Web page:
5 Seeds You Need to Plant This Spring and Where to Find Them
Quin Shakra’s Plant Good Seed Company in Ojai is on a mission “to connect plants and people.” Here, five varieties that Shakra recommends you plant this spring.
Quin Shakra started as a produce farmer, but when he toured a farm in Southern Oregon and saw plants that had gone to seed, he found his true calling. “I realized I had a desire to understand the whole life cycle of the plant from beginning to end—birth, reproduction, and death,” he says.
The Plant Good Seed Company, his organic seed emporium out in Ojai, California, is now on a mission. “We want to connect plants and people,” he says. “It’s fun to think that there’s a common point between people who grow from seed—we want to be involved with life.”
For that reason, he encourages beginner gardeners to plant from seed (and avoid transplants where possible) when planting in the spring, if they really want to be part of the full process. “You have more of a full lifecycle view on the plant, and you get to see the little first leaves come out,” he says. “You get to recognize things that you wouldn’t get to experience with transplants.”
“For beginners, it’s far more educational,” Shakra explains. “It requires someone being able to accept that there are mistakes, limitations, and that’s just in gardening overall. How you come back from those mistakes is the teaching point.”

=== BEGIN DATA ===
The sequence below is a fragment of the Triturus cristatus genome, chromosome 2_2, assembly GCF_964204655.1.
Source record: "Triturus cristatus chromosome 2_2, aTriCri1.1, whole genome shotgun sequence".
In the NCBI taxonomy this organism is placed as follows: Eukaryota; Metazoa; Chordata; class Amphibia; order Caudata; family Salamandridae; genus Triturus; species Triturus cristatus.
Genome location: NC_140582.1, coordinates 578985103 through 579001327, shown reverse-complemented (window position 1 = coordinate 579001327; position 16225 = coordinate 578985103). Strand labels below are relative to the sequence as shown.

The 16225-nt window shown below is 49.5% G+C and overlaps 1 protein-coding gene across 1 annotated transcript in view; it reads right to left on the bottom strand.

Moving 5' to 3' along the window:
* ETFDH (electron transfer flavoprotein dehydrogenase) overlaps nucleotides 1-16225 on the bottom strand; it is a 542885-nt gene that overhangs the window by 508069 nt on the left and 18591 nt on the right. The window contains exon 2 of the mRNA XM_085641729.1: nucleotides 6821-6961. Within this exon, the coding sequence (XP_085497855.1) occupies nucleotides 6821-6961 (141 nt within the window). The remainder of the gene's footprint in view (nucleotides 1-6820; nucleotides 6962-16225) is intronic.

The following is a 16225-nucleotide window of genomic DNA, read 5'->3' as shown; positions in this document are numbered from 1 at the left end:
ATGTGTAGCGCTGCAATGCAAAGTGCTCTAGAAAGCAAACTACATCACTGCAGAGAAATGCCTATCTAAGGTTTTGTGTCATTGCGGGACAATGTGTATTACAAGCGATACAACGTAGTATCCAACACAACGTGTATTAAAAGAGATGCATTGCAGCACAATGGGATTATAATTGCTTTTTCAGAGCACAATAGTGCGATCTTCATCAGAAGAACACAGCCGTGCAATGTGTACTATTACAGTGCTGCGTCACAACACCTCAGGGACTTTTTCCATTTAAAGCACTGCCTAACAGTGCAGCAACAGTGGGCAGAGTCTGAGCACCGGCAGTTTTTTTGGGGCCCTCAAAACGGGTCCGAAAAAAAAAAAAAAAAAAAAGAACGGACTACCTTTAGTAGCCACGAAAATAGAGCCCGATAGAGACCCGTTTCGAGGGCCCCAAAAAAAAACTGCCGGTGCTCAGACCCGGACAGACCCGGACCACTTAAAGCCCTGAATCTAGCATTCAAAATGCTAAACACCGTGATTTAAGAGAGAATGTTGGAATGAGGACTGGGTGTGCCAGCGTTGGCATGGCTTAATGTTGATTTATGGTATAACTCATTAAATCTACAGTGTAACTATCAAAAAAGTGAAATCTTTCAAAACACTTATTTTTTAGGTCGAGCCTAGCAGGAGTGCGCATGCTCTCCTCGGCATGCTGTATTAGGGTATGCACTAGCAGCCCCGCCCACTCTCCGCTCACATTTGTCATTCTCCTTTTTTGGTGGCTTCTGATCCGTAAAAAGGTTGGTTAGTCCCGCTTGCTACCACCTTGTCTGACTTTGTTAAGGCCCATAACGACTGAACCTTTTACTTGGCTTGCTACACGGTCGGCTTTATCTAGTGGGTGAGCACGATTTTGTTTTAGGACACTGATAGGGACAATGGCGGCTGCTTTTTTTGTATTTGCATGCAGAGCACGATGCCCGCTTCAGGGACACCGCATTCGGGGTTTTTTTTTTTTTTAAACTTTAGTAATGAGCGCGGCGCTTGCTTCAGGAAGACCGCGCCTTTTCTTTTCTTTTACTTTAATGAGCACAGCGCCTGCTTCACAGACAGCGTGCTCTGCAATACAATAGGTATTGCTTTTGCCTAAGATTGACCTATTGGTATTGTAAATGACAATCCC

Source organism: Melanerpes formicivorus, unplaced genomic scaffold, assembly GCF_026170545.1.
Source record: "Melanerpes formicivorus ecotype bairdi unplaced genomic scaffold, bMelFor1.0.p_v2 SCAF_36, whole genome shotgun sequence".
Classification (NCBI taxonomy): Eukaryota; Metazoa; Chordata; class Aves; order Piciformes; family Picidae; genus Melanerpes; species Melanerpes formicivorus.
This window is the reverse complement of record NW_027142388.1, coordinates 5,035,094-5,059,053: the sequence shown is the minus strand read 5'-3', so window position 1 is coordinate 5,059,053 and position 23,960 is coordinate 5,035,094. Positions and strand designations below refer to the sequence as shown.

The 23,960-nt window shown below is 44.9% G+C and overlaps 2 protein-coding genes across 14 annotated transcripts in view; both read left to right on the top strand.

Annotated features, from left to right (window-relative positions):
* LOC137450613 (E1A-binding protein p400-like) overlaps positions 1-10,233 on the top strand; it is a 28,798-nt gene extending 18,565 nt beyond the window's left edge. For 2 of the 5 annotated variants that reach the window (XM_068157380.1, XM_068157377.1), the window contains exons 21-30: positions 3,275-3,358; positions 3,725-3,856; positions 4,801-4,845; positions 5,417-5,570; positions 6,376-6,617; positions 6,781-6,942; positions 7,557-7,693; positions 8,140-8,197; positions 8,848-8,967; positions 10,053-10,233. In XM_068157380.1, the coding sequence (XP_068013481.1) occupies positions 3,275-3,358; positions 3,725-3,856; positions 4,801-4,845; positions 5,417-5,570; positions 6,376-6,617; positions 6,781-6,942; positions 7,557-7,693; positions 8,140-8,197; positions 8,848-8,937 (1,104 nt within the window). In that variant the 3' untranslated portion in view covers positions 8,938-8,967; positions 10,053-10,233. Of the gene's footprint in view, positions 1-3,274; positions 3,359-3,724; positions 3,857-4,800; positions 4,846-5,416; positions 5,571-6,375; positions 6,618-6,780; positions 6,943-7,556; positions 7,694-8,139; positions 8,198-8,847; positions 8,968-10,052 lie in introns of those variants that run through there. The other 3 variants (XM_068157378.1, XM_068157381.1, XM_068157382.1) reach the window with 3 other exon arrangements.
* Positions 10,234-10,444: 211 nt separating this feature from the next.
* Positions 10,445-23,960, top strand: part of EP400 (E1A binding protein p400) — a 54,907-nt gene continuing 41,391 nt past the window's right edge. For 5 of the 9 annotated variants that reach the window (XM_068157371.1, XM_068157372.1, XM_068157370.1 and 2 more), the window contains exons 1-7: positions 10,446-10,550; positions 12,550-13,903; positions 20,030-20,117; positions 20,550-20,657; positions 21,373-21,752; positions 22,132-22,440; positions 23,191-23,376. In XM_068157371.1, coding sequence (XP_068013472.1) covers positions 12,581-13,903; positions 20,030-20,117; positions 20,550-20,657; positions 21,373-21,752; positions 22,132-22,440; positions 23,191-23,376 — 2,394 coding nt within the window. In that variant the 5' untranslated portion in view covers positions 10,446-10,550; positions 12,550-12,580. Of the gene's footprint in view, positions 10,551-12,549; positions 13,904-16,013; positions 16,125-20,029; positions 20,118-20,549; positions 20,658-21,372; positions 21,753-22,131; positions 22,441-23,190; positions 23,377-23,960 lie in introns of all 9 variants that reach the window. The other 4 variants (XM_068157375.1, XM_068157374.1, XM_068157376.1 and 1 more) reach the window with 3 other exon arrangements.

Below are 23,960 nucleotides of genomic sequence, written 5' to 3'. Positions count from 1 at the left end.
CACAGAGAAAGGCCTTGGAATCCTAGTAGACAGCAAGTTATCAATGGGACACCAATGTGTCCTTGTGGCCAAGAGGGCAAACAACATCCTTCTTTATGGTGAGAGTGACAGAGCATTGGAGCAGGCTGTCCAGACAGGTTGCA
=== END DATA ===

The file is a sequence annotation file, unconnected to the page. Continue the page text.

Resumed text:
His best advice? Remember: Plants want to grow! “It’s your job to become a keen observer and fast responder to plant needs,” Shakra says.
Here, five seed varieties that Shakra recommends you plant this spring:
Commonly used to make teas. “While it’s often referred to as a ‘flower’ when you find it in stores,” Shakra says, “the part one uses is the calyx or pod, which forms after the flower.”
Ice Cream Melon
A cross of two heirlooms, ‘Ice Cream’ melon was named for being able to hold a scoop of ice cream when the seeds are removed,” Shakra says. Very productive and sweet.
‘Glass Gem’ Corn
This originated with well-known ancestral corn breeder Carl Barnes, a part-Cherokee Oklahoma farmer. “The translucent, gem-like kernels are usually ornamental,” Shakra says. However, the smaller kernels can be used for popcorn, and the larger ones can be ground into flour.
‘Siskiyou’ Orange Tomato
A medium-size, pleated, round but slightly flat orange tomato. “We’ve produced this variety in three different climates—Southern Oregon, Philadelphia, and here in Southern California—and every time it’s been extremely productive,” Shakra says.
‘Vana Holy’ Basil
“‘Holy Basil’ has a relationship to traditional Indian medicine (Ayurveda),” says Shakra. “They’re used for tea—anecdotally it relieves stress and anxiety.” Vana’s leaves are pale green, fuzzy, and have a clove-like aroma.